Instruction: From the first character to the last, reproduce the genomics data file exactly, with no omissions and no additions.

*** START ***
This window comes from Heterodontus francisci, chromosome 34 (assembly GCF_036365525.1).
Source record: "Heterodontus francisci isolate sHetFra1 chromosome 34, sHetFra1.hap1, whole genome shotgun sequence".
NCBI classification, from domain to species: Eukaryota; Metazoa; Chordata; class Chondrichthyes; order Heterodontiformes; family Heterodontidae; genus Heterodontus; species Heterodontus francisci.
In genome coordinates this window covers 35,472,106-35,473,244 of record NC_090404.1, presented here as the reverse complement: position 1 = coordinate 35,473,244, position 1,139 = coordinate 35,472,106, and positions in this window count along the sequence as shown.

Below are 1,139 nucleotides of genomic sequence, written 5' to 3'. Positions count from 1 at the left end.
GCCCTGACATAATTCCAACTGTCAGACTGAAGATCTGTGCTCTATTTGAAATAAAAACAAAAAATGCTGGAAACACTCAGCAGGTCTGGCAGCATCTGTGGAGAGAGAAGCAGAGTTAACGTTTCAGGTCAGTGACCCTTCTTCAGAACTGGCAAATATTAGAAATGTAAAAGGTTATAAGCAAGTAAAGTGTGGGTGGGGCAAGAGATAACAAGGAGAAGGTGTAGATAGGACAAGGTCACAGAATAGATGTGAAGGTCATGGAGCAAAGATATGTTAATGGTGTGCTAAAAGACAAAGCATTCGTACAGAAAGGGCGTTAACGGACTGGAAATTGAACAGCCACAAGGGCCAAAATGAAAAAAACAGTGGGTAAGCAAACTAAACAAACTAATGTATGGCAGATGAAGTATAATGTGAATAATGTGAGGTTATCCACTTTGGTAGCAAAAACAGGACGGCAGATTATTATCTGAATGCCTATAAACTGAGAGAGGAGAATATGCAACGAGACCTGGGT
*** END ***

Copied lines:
This window comes from Heterodontus francisci, chromosome 34 (assembly GCF_036365525.1).
Source record: "Heterodontus francisci isolate sHetFra1 chromosome 34, sHetFra1.hap1, whole genome shotgun sequence".
NCBI classification, from domain to species: Eukaryota; Metazoa; Chordata; class Chondrichthyes; order Heterodontiformes; family Heterodontidae; genus Heterodontus; species Heterodontus francisci.
In genome coordinates this window covers 35,472,106-35,473,244 of record NC_090404.1, presented here as the reverse complement: position 1 = coordinate 35,473,244, position 1,139 = coordinate 35,472,106, and positions in this window count along the sequence as shown.

Below are 1,139 nucleotides of genomic sequence, written 5' to 3'. Positions count from 1 at the left end.
GCCCTGACATAATTCCAACTGTCAGACTGAAGATCTGTGCTCTATTTGAAATAAAAACAAAAAATGCTGGAAACACTCAGCAGGTCTGGCAGCATCTGTGGAGAGAGAAGCAGAGTTAACGTTTCAGGTCAGTGACCCTTCTTCAGAACTGGCAAATATTAGAAATGTAAAAGGTTATAAGCAAGTAAAGTGTGGGTGGGGCAAGAGATAACAAGGAGAAGGTGTAGATAGGACAAGGTCACAGAATAGATGTGAAGGTCATGGAGCAAAGATATGTTAATGGTGTGCTAAAAGACAAAGCATTCGTACAGAAAGGGCGTTAACGGACTGGAAATTGAACAGCCACAAGGGCCAAAATGAAAAAAACAGTGGGTAAGCAAACTAAACAAACTAATGTATGGCAGATGAAGTATAATGTGAATAATGTGAGGTTATCCACTTTGGTAGCAAAAACAGGACGGCAGATTATTATCTGAATGCCTATAAACTGAGAGAGGAGAATATGCAACGAGACCTGGGT